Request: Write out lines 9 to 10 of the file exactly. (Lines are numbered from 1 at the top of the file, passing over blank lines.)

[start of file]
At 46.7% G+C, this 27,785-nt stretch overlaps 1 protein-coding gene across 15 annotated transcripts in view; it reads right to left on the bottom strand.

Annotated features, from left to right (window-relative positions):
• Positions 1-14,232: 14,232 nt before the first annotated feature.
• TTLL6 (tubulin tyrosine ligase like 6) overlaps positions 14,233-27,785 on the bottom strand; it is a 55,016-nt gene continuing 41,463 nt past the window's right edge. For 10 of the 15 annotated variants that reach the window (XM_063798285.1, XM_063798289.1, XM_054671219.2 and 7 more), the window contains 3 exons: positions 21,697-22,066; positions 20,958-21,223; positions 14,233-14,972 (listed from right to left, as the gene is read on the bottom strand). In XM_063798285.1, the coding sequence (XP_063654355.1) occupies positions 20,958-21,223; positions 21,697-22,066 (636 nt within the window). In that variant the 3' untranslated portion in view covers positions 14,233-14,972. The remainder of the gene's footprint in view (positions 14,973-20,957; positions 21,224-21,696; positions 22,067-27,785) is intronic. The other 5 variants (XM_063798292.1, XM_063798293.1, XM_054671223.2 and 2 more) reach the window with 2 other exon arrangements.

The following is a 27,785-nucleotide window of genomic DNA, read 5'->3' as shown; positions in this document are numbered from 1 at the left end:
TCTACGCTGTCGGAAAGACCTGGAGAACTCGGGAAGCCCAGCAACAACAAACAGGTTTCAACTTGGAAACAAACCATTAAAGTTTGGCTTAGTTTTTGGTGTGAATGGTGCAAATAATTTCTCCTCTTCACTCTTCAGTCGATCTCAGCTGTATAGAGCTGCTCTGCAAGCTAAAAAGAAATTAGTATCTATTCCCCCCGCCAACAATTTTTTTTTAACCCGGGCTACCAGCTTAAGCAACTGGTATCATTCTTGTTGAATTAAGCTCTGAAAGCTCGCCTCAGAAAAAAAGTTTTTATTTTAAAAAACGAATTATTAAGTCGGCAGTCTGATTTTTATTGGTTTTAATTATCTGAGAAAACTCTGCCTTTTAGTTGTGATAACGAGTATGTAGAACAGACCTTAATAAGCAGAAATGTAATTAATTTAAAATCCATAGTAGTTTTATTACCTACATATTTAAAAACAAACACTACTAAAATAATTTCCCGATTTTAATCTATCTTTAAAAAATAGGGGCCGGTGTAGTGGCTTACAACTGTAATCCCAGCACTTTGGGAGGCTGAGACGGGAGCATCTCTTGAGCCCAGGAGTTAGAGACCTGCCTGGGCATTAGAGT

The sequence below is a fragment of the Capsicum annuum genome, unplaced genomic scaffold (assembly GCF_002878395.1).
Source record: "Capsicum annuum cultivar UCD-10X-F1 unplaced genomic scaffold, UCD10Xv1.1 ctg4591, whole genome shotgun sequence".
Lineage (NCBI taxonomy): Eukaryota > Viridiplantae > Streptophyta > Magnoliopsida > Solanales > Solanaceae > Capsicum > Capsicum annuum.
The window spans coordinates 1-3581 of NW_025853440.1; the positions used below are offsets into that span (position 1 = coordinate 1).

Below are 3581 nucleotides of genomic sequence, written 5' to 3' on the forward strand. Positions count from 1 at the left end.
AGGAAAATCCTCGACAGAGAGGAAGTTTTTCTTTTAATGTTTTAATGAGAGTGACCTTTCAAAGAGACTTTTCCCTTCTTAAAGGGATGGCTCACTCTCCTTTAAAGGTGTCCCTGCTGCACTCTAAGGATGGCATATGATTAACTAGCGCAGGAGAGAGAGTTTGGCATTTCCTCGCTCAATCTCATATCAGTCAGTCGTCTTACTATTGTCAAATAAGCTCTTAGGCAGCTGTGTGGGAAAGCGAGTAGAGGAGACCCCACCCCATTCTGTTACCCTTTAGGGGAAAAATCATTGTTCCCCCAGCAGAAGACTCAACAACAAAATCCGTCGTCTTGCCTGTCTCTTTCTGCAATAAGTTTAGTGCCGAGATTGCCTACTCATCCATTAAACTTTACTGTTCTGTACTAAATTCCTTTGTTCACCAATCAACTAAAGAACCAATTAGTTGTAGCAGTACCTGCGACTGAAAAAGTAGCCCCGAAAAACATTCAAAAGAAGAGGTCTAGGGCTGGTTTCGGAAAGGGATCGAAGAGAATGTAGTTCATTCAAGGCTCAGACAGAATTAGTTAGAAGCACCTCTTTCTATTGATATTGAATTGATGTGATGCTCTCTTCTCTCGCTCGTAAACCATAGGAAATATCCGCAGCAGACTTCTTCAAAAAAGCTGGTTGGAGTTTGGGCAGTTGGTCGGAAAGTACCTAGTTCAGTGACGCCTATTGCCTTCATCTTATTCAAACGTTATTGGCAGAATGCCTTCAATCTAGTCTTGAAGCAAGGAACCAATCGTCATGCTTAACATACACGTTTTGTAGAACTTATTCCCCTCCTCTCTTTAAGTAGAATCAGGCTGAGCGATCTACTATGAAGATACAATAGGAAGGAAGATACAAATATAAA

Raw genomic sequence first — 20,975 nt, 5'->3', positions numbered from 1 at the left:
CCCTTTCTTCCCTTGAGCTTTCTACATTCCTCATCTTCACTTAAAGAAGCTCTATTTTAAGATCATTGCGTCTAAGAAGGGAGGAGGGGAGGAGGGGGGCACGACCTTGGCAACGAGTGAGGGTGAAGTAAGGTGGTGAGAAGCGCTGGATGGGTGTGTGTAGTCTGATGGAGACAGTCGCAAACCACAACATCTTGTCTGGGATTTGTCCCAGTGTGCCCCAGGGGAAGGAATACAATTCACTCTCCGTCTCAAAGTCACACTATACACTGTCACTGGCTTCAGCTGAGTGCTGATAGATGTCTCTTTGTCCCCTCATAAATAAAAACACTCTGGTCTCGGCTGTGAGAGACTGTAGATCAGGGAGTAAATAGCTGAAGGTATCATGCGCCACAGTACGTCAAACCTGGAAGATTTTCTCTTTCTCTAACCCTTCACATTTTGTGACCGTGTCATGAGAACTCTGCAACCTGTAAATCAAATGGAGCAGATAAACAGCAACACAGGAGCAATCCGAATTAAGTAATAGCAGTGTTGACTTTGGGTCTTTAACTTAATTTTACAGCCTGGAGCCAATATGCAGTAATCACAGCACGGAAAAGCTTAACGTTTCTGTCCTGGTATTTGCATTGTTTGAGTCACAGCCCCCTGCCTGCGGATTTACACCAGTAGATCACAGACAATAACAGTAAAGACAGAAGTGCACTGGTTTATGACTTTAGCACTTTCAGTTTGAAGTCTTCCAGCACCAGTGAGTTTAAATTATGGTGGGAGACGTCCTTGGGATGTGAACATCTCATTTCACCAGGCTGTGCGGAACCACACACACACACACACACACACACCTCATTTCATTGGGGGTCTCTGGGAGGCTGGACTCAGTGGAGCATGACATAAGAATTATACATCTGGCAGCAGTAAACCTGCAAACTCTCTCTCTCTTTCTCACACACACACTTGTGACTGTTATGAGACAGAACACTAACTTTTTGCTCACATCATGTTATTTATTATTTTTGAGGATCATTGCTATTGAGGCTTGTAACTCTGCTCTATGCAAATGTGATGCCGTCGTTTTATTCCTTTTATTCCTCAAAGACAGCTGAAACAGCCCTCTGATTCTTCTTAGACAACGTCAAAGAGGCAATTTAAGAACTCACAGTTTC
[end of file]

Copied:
Lineage (NCBI taxonomy): Eukaryota > Viridiplantae > Streptophyta > Magnoliopsida > Solanales > Solanaceae > Capsicum > Capsicum annuum.
The window spans coordinates 1-3581 of NW_025853440.1; the positions used below are offsets into that span (position 1 = coordinate 1).